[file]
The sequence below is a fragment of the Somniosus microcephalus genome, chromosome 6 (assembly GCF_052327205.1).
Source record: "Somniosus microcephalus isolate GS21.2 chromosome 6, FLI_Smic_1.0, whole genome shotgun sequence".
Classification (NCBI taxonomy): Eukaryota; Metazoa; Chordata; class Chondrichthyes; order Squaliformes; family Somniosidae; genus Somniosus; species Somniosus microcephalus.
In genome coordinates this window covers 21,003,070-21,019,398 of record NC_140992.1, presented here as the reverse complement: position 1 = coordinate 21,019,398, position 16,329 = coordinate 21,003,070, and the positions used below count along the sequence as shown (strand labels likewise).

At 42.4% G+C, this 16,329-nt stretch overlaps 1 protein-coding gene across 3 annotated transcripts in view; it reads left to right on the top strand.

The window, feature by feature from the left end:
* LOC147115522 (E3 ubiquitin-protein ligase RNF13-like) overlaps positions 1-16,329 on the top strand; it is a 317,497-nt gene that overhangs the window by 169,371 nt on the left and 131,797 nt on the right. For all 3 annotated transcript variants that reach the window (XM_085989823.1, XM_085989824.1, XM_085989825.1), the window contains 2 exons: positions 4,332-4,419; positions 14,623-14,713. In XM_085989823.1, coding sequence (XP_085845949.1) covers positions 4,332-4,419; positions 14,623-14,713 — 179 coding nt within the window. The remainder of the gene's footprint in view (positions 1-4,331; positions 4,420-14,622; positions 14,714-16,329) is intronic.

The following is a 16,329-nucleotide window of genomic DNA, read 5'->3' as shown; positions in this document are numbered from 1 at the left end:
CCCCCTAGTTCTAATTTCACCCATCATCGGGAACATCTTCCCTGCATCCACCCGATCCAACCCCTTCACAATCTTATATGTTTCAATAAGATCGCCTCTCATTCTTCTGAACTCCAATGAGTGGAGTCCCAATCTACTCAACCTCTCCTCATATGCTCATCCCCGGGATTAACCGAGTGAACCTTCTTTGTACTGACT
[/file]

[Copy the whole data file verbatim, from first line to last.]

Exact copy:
The sequence below is a fragment of the Somniosus microcephalus genome, chromosome 6 (assembly GCF_052327205.1).
Source record: "Somniosus microcephalus isolate GS21.2 chromosome 6, FLI_Smic_1.0, whole genome shotgun sequence".
Classification (NCBI taxonomy): Eukaryota; Metazoa; Chordata; class Chondrichthyes; order Squaliformes; family Somniosidae; genus Somniosus; species Somniosus microcephalus.
In genome coordinates this window covers 21,003,070-21,019,398 of record NC_140992.1, presented here as the reverse complement: position 1 = coordinate 21,019,398, position 16,329 = coordinate 21,003,070, and the positions used below count along the sequence as shown (strand labels likewise).

At 42.4% G+C, this 16,329-nt stretch overlaps 1 protein-coding gene across 3 annotated transcripts in view; it reads left to right on the top strand.

The window, feature by feature from the left end:
* LOC147115522 (E3 ubiquitin-protein ligase RNF13-like) overlaps positions 1-16,329 on the top strand; it is a 317,497-nt gene that overhangs the window by 169,371 nt on the left and 131,797 nt on the right. For all 3 annotated transcript variants that reach the window (XM_085989823.1, XM_085989824.1, XM_085989825.1), the window contains 2 exons: positions 4,332-4,419; positions 14,623-14,713. In XM_085989823.1, coding sequence (XP_085845949.1) covers positions 4,332-4,419; positions 14,623-14,713 — 179 coding nt within the window. The remainder of the gene's footprint in view (positions 1-4,331; positions 4,420-14,622; positions 14,714-16,329) is intronic.

The following is a 16,329-nucleotide window of genomic DNA, read 5'->3' as shown; positions in this document are numbered from 1 at the left end:
CCCCCTAGTTCTAATTTCACCCATCATCGGGAACATCTTCCCTGCATCCACCCGATCCAACCCCTTCACAATCTTATATGTTTCAATAAGATCGCCTCTCATTCTTCTGAACTCCAATGAGTGGAGTCCCAATCTACTCAACCTCTCCTCATATGCTCATCCCCGGGATTAACCGAGTGAACCTTCTTTGTACTGACT